Moving Light Captured on Camera

By Anupum Pant

The speed of light

In vacuüm, light travels 299,792,458 meters in a single second. In other words, in a single second it travels 186,000 miles. To establish a  perspective, if I could move that fast, I would circumnavigate the world in 0.13 seconds. A hypothetical jet plane would take more than 2 days to do the same. In short, it is fast. It is the fastest – Nothing beats light.

If you try to record moving light on a home camera, you’d fail miserably. That is because normally they can roll only about 30 to 60 frames per second. In fact, you’d not even be able to capture a fast-moving ball without motion blur, forget recording moving light. To record fast things you need fast cameras that can roll several thousands of frames every second.

In the past, high-speed-cameras, rolling film at thousands of frames per second have been able to record bullets moving in slow motion, bubbles bursting, people getting punched and what not! MythBusters use such cameras for almost every experiment they do.

But light travels a million times faster than bullets. Till the year 2011, to capture moving light on film was considered an impossible feat; and then, a team from MIT media lab invented this.

A 1,000,000,000,000 FPS camera

A camera that can record at a speed equivalent to a theoretical one-trillion-FPS camera was invented by a team at MIT media labs in the year 2011. This camera can record light moving through space, in slow motion! To look at what it can do, you’ll have to watch the video below. In the video, the researcher explains its mechanism in detail.

It is theoretically impossible to craft a mechanical device that can roll film at such extremely high speeds. To tackle this physical limit, these geniuses invented a whole setup containing several cameras sensors that work together to make this feat possible.

Note: In reality, the camera doesn’t record the footage of a trillionth of a second. It is a composite video of lines of different pulses of a laser recorded and stitched together. The time it takes to compile enough data for the video, is more than what it takes the light to travel from one end to another.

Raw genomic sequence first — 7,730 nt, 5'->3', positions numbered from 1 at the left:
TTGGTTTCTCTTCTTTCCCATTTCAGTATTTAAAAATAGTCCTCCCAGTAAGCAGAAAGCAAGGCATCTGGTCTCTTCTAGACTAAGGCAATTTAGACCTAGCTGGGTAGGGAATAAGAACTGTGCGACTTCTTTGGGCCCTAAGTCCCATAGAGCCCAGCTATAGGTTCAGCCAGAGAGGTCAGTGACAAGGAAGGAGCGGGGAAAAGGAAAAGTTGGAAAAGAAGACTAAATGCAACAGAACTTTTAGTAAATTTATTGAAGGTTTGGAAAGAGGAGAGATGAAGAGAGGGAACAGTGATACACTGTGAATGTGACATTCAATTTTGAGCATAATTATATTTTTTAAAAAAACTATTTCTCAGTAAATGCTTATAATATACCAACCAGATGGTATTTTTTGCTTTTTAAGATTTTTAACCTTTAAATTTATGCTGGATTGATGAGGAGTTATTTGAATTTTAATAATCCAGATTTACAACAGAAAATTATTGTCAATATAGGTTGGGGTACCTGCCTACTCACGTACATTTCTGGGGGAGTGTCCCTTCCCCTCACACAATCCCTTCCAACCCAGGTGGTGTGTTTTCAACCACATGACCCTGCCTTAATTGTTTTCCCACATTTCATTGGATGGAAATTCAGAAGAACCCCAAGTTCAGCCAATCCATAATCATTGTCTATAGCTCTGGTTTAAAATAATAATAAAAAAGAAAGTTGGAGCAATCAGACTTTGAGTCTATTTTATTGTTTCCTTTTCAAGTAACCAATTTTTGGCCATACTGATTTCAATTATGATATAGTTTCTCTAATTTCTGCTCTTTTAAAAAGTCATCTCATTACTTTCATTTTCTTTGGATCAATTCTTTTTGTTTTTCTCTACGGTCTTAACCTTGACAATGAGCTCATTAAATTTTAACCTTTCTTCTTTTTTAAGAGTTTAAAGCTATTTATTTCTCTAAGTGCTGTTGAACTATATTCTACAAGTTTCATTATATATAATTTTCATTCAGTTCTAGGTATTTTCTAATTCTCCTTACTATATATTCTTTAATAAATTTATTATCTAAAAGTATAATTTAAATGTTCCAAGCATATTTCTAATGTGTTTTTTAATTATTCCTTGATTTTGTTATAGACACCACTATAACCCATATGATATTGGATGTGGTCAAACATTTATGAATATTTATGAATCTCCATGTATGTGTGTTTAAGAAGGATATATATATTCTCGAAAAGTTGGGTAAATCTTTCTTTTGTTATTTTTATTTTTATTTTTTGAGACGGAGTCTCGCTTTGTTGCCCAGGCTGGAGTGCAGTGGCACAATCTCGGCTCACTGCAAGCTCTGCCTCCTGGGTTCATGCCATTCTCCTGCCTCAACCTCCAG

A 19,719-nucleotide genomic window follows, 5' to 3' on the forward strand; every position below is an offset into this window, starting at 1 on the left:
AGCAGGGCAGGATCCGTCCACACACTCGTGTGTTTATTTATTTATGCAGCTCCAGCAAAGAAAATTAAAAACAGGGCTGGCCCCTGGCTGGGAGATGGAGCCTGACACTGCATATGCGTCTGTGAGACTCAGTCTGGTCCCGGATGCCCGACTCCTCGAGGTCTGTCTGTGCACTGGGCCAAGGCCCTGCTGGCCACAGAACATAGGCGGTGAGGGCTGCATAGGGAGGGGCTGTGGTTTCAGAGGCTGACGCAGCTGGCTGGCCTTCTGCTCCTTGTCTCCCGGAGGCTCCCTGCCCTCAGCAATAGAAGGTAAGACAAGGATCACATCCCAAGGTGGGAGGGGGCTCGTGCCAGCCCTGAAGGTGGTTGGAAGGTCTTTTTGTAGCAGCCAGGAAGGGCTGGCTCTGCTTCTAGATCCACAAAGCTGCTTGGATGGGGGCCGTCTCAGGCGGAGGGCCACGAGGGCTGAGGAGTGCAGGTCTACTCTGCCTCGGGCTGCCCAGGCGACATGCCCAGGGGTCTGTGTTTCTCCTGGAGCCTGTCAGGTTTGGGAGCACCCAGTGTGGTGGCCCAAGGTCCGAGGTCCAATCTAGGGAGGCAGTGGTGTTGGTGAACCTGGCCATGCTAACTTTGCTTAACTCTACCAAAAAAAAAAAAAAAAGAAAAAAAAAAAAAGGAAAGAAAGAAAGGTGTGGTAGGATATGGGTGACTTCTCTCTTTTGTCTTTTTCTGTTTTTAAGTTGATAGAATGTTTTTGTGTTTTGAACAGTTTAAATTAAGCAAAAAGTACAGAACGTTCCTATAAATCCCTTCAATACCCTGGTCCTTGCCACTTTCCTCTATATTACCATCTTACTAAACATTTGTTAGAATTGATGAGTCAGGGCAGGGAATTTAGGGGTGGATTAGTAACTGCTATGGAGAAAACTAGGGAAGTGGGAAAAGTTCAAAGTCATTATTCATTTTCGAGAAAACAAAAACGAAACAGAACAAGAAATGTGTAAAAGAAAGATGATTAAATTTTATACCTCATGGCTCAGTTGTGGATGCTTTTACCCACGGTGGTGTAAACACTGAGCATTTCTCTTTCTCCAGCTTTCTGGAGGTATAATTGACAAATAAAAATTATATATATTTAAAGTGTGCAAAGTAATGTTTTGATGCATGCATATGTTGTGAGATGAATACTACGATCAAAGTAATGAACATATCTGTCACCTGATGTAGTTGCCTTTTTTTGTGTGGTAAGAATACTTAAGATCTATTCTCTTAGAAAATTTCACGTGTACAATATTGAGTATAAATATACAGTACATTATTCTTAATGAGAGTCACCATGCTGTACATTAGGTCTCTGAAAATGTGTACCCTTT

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Dancing Drops of Water and Dipping Hands in Molten Metal

By Anupum Pant

When you sprinkle water on a hot pan, you’ll find that the droplets start dancing on the surface, as if there was no friction at all. From far, this effect looks a lot like water droplets on a lotus leaf (a super-hydrophobic surface). But, the physics behind this phenomenon is completely different. Read on to find out what is the mystery behind these dancing drops of water.

The Leidenfrost Effect

Why does this happen?
Unlike the drops on a lotus leaf, this happens at a particular temperature for a specific liquid. Different kinds of liquids display this effect at different temperatures.
For water, at a temperature when a small amount of water in contact with the pan gets heated enough to form a thin-film of vapor below the drop, water is no longer stuck on the pan (water sticks to some surfaces due to low surface tension). The drop has a thin vapor film below it which enables the drop to move around on the film. The formation of this vapor film is a continuous process, till the whole drop turns into water, one film at a time. This is called the Leidenfrost Effect.

Some liquids like liquid Nitrogen are extremely cold. At normal room temperature, they start boiling. A normal room’s floor is like a hot pan for liquid Nitrogen. So, it forms these dancing drops on a floor which is just at room temperature. You can try this yourself – If you can find some liquid Nitrogen, you can simply drop it on the floor and watch droplets moving effortlessly. They won’t stop moving!

Dipping hands in Liquid Nitrogen

The temperature of liquid Nitrogen is around -195 degree centigrade. It is one of the coldest substances and is used with extreme caution in industries and laboratories. If it touches you, your skin can easily get burnt. Yes, burnt – at extremely low temperature. It could probably also make the dipped limb useless for life. So, you shouldn’t try stuff with liquid Nitrogen at home.

But, it turns out, you can safely dip your hand in it for a small amount of time and return unharmed. Thanks to the Leidenfrost effect. Our hot-pan like hand – for cold liquid Nitrogen – makes a thin film of vaporized Nitrogen around the whole hand. This film, protects our skin from the ill effects of extremely cold temperatures. Still, there is no reason for you to try this. It has been done already.

The crazy duo from Myth Busters tried this with molten lead. It worked!  They, of course had to wet the finger with water – for the vapor film formation.

Water flowing uphill

Recently, an undergraduate research student group from the University of Bath found out a way to manipulate the movement of water on a specially designed surface, using this phenomenon. They found that machining ridges on the surface (and heating it) would make the thin vapor films under water droplets move in such a way, that they could use it to propel drops against gravity. They were able to demonstrate this by showing water moving uphill on a slope. It is enthralling to see it for yourself. I’ve attached their video below.